Police Chief Calvin Williams sheds tears as he discusses the recent shootings in Cleveland.
For two straight days, contradictory statements by Cleveland Police Chief Calvin Williams and Cuyahoga County Sheriff Dave Schilling have been front-page news in The Plain Dealer.
At issue are details from the Cleveland demonstrations for George Floyd on May 30, demonstrations which devolved into widespread vandalism and looting after police fired pepper spray, tear gas, flash grenades and rubber and wooden bullets into an overwhelmingly peaceful crowd at the Cuyahoga County Justice Center downtown.
Schilling's testimony before Cuyahoga County Council this week revealed that even more of the assertions Chief Williams had made about the protests, many of which Mayor Frank Jackson endorsed in cosigned statements from City Hall, were either partially or fully embellished.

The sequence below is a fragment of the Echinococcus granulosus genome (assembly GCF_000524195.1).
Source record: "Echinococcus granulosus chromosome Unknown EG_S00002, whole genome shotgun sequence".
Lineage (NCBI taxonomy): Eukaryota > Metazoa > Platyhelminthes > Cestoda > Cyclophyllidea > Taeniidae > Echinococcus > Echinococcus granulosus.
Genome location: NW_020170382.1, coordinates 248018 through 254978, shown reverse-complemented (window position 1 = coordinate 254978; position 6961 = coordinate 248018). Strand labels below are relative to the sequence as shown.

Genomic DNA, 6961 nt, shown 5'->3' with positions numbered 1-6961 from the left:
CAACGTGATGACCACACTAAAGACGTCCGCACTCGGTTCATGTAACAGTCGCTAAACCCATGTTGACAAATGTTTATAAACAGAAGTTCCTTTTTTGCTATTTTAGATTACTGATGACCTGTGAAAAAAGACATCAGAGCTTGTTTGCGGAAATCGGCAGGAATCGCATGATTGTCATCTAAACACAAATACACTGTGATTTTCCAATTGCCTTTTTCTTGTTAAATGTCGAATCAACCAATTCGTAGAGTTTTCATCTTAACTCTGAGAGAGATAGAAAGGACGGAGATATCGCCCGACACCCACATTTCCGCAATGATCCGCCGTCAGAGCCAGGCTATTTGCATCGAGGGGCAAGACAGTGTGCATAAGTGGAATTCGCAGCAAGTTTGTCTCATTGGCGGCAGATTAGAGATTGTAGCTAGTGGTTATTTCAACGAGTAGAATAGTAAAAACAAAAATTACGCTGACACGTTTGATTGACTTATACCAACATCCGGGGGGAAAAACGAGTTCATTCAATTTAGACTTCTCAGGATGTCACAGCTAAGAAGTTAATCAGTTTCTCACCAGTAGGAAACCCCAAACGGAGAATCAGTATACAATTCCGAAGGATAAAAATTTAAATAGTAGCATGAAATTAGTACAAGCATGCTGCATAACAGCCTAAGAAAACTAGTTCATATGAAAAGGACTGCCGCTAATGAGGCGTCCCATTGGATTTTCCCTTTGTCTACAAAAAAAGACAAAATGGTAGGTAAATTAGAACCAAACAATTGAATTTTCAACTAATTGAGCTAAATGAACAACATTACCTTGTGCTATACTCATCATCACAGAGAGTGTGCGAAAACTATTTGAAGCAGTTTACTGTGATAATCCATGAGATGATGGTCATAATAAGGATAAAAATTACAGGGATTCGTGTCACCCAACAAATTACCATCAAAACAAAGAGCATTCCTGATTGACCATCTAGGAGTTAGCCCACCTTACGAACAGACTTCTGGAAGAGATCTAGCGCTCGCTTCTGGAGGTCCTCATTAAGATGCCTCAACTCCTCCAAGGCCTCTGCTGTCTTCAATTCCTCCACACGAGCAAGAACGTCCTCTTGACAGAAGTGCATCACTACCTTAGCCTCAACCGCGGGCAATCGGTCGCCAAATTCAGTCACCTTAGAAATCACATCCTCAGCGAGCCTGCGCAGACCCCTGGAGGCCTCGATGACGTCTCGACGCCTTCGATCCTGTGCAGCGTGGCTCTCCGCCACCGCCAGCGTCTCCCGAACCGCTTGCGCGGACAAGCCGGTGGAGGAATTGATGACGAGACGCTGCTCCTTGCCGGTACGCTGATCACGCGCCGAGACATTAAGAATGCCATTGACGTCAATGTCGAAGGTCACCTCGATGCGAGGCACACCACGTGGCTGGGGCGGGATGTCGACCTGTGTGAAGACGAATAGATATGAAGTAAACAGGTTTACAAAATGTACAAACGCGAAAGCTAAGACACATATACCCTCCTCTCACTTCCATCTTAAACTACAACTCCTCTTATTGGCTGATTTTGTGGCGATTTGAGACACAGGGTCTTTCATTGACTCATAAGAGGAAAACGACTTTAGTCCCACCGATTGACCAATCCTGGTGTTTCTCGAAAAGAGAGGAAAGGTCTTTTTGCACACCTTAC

One of Williams' wilder assertions was that protesters had breached the Justice Center
the afternoon of May 30. The protesters intended, he claimed — though how he could possibly have known this is unclear — to start fires and release the 1,100 prisoners in the attached county jail.
Schilling clarified that no protesters ever breached the Justice Center. He also confirmed the accounts of legal observers who'd said that protesters threw plastic water bottles and food at police officers; not, as Calvin Williams had earlier claimed, rocks and bricks and glass bottles and urine.
To their credit, reporters at cleveland.com reviewed hours of surveillance footage to confirm that Williams had lied. But the paper is not coming out and calling the police chief's lies lies. They're presenting the story as one of contradictory interpretations of events, with Schilling and Williams representing two ostensibly valid sides. It's hard to imagine a gentler headline than the one on Thursday's front page, which soft-pedaled Williams' blatant lies by describing a mere appearance of confusion.
(Was this meant to be sarcastic?)
Plain Dealer E-Edition
Plain Dealer, A1, 7/2/2020
The only substantive addition from Wednesday's front-page story was that Frank Jackson wouldn't say whether or not he supported the Chief's erroneous claims.